Yama and Niyama
For any higher spiritual growth our life and its activities must be based on sound moral and ethical principles obeying strictly the universal laws of cause and effect. The great Rishi Patanjali has summarized these principles under two stages. The first is called ‘Yama' which consists of basic values that brings about a purification of our external nature, behavior patterns, attitude and activities, leading to state of stable inner peace and free us from getting unnecessarily disturbed by people or environment outside of us. The second stage is called ‘Niyama' that involves purification of our inner nature so as to maintain a still higher degree of peace and stability. It is alter we have achieved a certain degree of this inner peace and harmony within us that we can then proceed on the hard and strenuous path of converting our human nature into divine nature.
Understood in the full sense of the meaning, the observances of yam are rules that embrace the whole of moral conduct by whose observance the yogi avoids the fundamental difficulties that blocks his progress towards self-realization. These observances develop the power of mental resistance, to oppose the desires, to indulge in activities against the spiritual law and help to neutralize the karmic effects of past mistakes. These are the foundation on which the yogi builds his spiritual life. They bring the activities of the body and mind in tune with the cosmic laws of nature producing an inner and outer well-being happiness and strength that attract the aspiring yogi to deeper spiritual practices and make him receptive to the of his Guru.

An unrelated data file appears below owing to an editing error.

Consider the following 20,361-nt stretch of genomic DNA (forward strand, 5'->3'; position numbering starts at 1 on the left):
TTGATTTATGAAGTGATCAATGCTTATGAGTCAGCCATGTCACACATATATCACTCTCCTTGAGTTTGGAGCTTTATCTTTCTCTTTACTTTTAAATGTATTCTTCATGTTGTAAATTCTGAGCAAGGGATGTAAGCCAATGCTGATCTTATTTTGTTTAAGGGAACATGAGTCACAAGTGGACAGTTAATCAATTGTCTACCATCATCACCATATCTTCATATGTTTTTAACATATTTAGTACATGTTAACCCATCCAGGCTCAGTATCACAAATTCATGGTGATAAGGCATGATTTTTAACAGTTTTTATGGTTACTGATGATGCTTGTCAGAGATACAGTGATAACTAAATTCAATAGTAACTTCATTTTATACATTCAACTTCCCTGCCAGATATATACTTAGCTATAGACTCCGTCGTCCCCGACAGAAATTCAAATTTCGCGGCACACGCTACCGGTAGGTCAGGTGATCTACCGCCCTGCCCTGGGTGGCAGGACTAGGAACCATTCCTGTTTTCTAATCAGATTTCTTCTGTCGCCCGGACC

Each of these stages has five broad principles, as outlined by Maharishi Patanjali. These principles are not the be all and end all of all spirituality. Other masters have added a few more.
Yama consists of Ahimsa (Non-violence), Satya (Truthfulness), Asteya (Non-stealing), Brahmacharya (Continence) and Aparigraha (Non-possessiveness).
It involves a training of the mind in non-violence or non-injury to any living being in thought, word or deed. All violence is a product of fear, weakness, ignorance, tension or anxiety. Fear and weakness go when right understanding dawns. Ahimsa is practiced based on the universal truth that all life is a connected whole. Any injury done to others will therefore necessarily come back to us in some form sooner or later as our life is intimately connected with every thing else. In the life of a yogi this is therefore one of the highest virtues to be practiced and mastered.
In close human relationships violence consist of:
Harsh, abusive words and / or physical manhandling.
Angry emotional outbursts, quick emotional judgments.
Sarcasm, insulting speech, talking or even then thinking ill of others, or overtly critical.
Strong expectations, skilful manipulations.